As the Iraqi forces are approaching endgame in Mosul, two areas of concern have emerged: one, the fact that ISIS has re-entered some of the provinces from which it had been ejected recently and is carrying out a series of terrorist attacks on the beleaguered populations; and two, the aftermath in Mosul after ISIS has been evicted.
The latter is a particularly serious concern because of the fear of revenge attacks against the Sunni population and the possible assertion of claims on Kirkuk and perhaps Mosul itself by Kurdish forces. An unidentified Iraqi colonel has been quoted in a news report that “reconciliation and winning the peace in Mosul will be harder than winning the war”, and blamed politicians for fomenting sectarian differences.
Yemen: Stalemate in the fighting and the peace process continued over the last fortnight, with reports of clashes in different areas of the country, but with no clear outcome. The UN special envoy, Esmail Ould Sheikh, has said that the Houthis will have to relinquish their ballistic missiles as part of any future peace deal. He also affirmed that the UN only recognised Hadi as the legitimate president of the country who would approve any peace deal arrived at and appoint a new Vice President and Prime Minister.
At end-March, there were reports that the US might expand its military role in Yemen in support of the Saudi and UAE forces. Defence secretary Jim Mattis has recommended to national security adviser McChrystal that “limited support” from the GCC allies would enable the US to confront a “common threat”. Commentators see in this initiative support for the anti-Al Qaeda offensives of the UAE and greater aggressiveness against Iran. Saudi Arabia has contended forcefully as the principal military and political support behind the Houthis and has supplied the latter with lethal ballistics used both against sea and land targets, the latter against Saudi Arabia in the border areas.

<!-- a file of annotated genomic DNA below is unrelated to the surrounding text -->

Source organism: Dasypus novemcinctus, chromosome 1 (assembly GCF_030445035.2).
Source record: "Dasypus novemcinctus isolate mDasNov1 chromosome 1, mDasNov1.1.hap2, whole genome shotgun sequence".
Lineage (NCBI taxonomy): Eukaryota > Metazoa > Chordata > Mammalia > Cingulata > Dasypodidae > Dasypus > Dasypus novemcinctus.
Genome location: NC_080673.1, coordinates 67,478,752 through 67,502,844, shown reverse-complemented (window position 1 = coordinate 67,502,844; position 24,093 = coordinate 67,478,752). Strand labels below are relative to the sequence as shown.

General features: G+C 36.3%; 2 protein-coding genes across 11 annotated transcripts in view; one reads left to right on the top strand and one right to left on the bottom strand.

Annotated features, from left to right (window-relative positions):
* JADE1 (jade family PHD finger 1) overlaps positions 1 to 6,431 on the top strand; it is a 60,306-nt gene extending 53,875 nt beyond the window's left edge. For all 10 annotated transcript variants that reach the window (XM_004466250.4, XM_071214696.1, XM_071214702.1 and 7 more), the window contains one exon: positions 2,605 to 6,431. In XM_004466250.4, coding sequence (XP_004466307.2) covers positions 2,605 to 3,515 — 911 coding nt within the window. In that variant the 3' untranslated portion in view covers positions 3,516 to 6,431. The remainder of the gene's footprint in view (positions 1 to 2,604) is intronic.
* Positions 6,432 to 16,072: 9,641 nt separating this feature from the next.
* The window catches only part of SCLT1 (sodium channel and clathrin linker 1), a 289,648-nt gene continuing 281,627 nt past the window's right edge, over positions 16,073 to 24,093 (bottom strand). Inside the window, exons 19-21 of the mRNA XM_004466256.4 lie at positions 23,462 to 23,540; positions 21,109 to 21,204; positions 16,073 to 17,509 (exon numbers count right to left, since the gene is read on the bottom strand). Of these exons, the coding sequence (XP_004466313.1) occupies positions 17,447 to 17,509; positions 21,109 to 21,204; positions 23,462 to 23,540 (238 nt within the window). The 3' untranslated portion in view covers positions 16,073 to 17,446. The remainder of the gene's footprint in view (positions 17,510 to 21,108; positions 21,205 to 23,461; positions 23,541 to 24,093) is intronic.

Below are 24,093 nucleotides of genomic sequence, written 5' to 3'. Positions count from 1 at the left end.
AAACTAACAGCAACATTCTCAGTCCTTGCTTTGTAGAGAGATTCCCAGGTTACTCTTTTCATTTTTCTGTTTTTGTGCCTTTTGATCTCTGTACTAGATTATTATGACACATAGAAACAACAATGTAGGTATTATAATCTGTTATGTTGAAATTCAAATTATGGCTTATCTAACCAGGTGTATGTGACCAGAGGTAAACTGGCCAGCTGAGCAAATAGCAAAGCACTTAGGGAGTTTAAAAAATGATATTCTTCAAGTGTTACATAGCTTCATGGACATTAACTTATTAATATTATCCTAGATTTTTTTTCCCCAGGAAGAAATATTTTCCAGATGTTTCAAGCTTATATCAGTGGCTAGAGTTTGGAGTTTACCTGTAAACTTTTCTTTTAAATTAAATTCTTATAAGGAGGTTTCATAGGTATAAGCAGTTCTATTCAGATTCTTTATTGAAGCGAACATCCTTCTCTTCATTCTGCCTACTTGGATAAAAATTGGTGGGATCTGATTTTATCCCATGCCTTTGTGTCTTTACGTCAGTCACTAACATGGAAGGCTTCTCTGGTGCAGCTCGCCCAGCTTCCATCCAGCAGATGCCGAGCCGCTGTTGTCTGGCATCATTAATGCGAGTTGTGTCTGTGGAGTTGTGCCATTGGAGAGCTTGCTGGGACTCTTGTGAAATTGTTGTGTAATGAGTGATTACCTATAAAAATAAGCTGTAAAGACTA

President Rouhani visits Russia: Iranian president Rouhani visited Moscow on 27-28 March, signalling the solid political and economic ties between the two countries. During the visit, ten economic agreements were signed, covering trade, investment, energy and transport projects. The two countries are partners in Syria and are said to be coordinating their approach to Afghanistan. Thus, defence cooperation is an important aspect of their relationship, with supply of defence equipment and systems from Russia even as Iran has announced that it will allow Russia to use its air fields to carry out bombing raids against rebel targets in Syria.
April 3, 2017